Giant lasers crystallize water with shockwav…

Giant lasers crystallize water with shockwaves, revealing the atomic structure of superionic ice

Scientists from Lawrence Livermore National Laboratory (LLNL) used giant lasers to flash-freeze water into its exotic superionic phase and record X-ray diffraction patterns to identify its atomic structure for the very first time—all in just a few billionths of a second. The findings are reported today in Nature.

In 1988, scientists first predicted that waterwould transition to an exotic state of matter characterized by the coexistence of a solid lattice of oxygen and liquid-like hydrogen—superionic ice—when subjected to the extreme pressures and temperatures that exist in the interior of water-rich giant planets like Uranus and Neptune. These predictions remained in place until 2018, when a team led by scientists from LLNL presented the first experimental evidence for this strange state of water.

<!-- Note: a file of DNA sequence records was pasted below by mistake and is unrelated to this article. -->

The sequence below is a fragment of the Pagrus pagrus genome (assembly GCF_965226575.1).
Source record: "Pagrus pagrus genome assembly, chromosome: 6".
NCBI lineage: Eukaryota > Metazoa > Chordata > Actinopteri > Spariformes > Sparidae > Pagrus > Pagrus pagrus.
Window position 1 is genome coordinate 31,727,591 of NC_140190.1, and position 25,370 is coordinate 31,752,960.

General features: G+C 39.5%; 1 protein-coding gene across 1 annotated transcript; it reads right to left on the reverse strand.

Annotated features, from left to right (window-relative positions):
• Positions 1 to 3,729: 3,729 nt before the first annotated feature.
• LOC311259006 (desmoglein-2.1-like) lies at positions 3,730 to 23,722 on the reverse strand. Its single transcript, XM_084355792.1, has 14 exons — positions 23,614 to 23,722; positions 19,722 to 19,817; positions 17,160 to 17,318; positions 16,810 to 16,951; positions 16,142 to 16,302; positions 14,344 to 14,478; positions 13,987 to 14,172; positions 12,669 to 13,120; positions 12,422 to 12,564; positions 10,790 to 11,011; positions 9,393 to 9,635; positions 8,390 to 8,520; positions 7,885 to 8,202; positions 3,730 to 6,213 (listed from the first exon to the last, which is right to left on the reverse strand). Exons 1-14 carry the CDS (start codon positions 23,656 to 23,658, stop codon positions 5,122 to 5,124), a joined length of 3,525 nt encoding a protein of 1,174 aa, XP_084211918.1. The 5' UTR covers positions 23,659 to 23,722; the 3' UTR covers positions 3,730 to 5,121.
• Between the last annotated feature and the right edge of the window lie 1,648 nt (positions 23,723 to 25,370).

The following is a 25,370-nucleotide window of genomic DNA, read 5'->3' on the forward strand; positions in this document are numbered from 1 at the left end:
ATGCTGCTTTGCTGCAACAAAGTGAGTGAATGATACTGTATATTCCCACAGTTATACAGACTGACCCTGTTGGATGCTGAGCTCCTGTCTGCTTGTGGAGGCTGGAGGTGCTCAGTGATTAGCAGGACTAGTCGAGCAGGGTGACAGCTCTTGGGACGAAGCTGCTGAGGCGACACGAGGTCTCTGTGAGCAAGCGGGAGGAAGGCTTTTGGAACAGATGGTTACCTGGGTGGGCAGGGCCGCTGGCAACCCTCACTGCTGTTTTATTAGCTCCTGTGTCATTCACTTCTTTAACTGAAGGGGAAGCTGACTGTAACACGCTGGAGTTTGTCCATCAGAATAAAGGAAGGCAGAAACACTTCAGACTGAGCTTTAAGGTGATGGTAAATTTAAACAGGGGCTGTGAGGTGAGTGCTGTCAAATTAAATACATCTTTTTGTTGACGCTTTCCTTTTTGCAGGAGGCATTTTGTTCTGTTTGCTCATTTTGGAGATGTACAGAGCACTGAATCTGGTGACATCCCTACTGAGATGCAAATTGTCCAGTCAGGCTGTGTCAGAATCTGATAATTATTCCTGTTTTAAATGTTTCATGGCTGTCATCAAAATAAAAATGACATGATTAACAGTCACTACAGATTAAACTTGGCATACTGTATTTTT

Now, the LLNL scientists describe new results. Using laser-driven shockwaves and in-situ X-ray diffraction, they observe the nucleation of a crystalline lattice of oxygen in a few billionths of a second, revealing for the first time the microscopic structure of superionic ice.

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